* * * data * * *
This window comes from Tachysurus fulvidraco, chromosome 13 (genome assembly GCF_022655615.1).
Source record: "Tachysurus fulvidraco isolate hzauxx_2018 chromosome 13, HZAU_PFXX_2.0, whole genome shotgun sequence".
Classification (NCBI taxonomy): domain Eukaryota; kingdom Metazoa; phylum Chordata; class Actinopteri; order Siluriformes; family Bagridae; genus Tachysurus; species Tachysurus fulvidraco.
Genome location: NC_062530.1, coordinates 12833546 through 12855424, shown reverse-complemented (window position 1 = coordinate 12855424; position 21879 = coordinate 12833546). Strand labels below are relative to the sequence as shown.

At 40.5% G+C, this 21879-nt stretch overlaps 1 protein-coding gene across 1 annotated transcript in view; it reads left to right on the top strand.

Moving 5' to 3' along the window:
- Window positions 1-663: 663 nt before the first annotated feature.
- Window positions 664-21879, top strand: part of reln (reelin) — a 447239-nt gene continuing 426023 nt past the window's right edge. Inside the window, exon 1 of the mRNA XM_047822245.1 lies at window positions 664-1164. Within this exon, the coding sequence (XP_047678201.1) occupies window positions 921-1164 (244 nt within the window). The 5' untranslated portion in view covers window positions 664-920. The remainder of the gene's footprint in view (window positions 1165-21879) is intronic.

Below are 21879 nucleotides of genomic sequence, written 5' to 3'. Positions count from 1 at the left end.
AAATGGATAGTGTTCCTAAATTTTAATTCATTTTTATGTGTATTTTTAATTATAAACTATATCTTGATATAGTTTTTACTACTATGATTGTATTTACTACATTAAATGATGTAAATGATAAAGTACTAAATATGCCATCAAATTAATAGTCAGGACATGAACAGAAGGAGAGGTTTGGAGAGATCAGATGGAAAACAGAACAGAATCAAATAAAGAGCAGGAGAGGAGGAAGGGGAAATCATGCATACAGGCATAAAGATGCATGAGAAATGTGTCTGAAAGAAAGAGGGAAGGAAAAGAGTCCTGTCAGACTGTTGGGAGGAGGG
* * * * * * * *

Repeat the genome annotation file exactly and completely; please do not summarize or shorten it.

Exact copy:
This window comes from Tachysurus fulvidraco, chromosome 13 (genome assembly GCF_022655615.1).
Source record: "Tachysurus fulvidraco isolate hzauxx_2018 chromosome 13, HZAU_PFXX_2.0, whole genome shotgun sequence".
Classification (NCBI taxonomy): domain Eukaryota; kingdom Metazoa; phylum Chordata; class Actinopteri; order Siluriformes; family Bagridae; genus Tachysurus; species Tachysurus fulvidraco.
Genome location: NC_062530.1, coordinates 12833546 through 12855424, shown reverse-complemented (window position 1 = coordinate 12855424; position 21879 = coordinate 12833546). Strand labels below are relative to the sequence as shown.

At 40.5% G+C, this 21879-nt stretch overlaps 1 protein-coding gene across 1 annotated transcript in view; it reads left to right on the top strand.

Moving 5' to 3' along the window:
- Window positions 1-663: 663 nt before the first annotated feature.
- Window positions 664-21879, top strand: part of reln (reelin) — a 447239-nt gene continuing 426023 nt past the window's right edge. Inside the window, exon 1 of the mRNA XM_047822245.1 lies at window positions 664-1164. Within this exon, the coding sequence (XP_047678201.1) occupies window positions 921-1164 (244 nt within the window). The 5' untranslated portion in view covers window positions 664-920. The remainder of the gene's footprint in view (window positions 1165-21879) is intronic.

Below are 21879 nucleotides of genomic sequence, written 5' to 3'. Positions count from 1 at the left end.
AAATGGATAGTGTTCCTAAATTTTAATTCATTTTTATGTGTATTTTTAATTATAAACTATATCTTGATATAGTTTTTACTACTATGATTGTATTTACTACATTAAATGATGTAAATGATAAAGTACTAAATATGCCATCAAATTAATAGTCAGGACATGAACAGAAGGAGAGGTTTGGAGAGATCAGATGGAAAACAGAACAGAATCAAATAAAGAGCAGGAGAGGAGGAAGGGGAAATCATGCATACAGGCATAAAGATGCATGAGAAATGTGTCTGAAAGAAAGAGGGAAGGAAAAGAGTCCTGTCAGACTGTTGGGAGGAGGG